Comparison of livestock theft across provinces: Third quarter of year

Estimated reading time: 9 minutes

Understanding and comparing the theft of different livestock species across provinces is crucial for gaining insight into the dynamics of livestock theft and its impact on regional agricultural economies. By analysing the theft patterns of various species, such as cattle, sheep, and goats, across different provinces, we can identify trends, hotspots, and vulnerabilities within the livestock industry.

This information enables targeted interventions, resource allocation, and collaborative efforts to mitigate theft incidents, safeguard livestock assets, and promote the agricultural sector’s security and sustainability. In addition, comparing species-specific theft trends allows for a nuanced understanding of regional variations, contributing factors, and potential solutions tailored to the unique circumstances of each province and livestock species.

Ultimately, such comparisons facilitate evidence-based decision-making and effective strategies for combating livestock theft and protecting farmers’ livelihoods across South Africa.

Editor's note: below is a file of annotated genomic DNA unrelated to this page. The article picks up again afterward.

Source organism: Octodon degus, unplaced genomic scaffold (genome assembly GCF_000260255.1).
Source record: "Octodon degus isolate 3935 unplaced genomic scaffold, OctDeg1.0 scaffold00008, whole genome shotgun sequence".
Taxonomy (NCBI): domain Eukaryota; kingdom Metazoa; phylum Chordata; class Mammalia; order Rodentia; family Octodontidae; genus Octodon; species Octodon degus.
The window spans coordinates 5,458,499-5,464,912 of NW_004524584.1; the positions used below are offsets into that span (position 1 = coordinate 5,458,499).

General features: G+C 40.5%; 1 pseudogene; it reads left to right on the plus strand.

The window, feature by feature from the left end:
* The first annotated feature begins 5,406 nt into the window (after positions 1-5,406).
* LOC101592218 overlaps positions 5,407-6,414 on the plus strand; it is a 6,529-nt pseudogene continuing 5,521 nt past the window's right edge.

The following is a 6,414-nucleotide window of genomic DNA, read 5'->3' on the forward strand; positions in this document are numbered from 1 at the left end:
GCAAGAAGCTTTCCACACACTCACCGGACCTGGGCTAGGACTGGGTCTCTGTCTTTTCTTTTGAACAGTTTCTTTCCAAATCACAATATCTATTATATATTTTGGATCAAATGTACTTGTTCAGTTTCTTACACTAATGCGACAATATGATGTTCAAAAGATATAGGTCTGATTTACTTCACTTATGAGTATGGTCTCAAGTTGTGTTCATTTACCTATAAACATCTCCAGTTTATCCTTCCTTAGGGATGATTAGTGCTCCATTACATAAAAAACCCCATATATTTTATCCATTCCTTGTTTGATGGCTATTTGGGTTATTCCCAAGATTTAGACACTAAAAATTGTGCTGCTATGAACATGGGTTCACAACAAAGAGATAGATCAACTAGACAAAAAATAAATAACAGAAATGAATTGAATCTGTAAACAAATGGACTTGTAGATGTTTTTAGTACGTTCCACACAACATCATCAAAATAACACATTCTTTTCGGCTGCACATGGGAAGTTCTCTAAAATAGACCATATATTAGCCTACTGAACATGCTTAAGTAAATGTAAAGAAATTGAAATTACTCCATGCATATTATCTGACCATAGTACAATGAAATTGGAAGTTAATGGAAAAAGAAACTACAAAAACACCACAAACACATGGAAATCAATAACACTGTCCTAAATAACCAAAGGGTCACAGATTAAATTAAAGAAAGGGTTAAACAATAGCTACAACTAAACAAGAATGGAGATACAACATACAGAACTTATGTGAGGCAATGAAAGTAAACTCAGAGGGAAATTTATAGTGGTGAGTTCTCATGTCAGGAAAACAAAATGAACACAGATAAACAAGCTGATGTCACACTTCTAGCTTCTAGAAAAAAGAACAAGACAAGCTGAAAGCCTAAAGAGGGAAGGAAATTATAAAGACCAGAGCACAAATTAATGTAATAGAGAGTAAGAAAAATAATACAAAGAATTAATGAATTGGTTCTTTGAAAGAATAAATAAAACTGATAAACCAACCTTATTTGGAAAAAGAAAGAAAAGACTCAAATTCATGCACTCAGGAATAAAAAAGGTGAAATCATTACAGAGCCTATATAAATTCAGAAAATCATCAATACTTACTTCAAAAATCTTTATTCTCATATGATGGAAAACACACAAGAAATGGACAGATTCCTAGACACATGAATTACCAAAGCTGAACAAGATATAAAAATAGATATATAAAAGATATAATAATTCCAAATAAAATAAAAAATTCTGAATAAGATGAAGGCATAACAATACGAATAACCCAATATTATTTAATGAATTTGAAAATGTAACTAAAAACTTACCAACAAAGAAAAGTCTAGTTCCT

Provincial theft comparison: Cattle

Figure 1 analyses the trends in cattle theft across provinces over the specified quarter year and reveals several key observations.

The magnitude of cattle theft

  • KwaZulu-Natal consistently reports the highest number of stolen cattle, followed by the Eastern Cape.
  • The Northern Cape and the Western Cape consistently report the lowest numbers of cattle theft.

Consistency

  • Provinces such as Mpumalanga and the Free State show relatively stable trends, with minor fluctuations in the number of stolen cattle over the years.
  • In contrast, provinces such as Gauteng and Limpopo exhibit more erratic patterns, with notable increases or decreases in theft incidents.

Trend direction

  • Some provinces, such as Mpumalanga, demonstrate a consistent decrease in cattle theft over the specified period.
  • Others, such as Gauteng and Limpopo, show an upward trend, indicating a worsening situation regarding cattle theft.

Regional variances

  • Provinces in the eastern part of South Africa, such as KwaZulu-Natal, the Eastern Cape, and Limpopo, generally report higher incidences of cattle theft compared to provinces in the western part, such as the Northern Cape and the Western Cape.
  • This regional variance suggests potential differences in factors contributing to cattle theft, such as geographic terrain, economic conditions, and law enforcement capabilities.

Provincial theft comparison: Sheep

Comparison of livestock theft between the provinces
Figure 2: Analysis of trends in sheep theft across provinces.

Figure 2 contains an analysis of the trends in sheep theft across provinces over the specified quarter year, revealing several key observations.

The magnitude of sheep theft

  • Eastern Cape consistently reports the highest number of stolen sheep, followed by the Free State.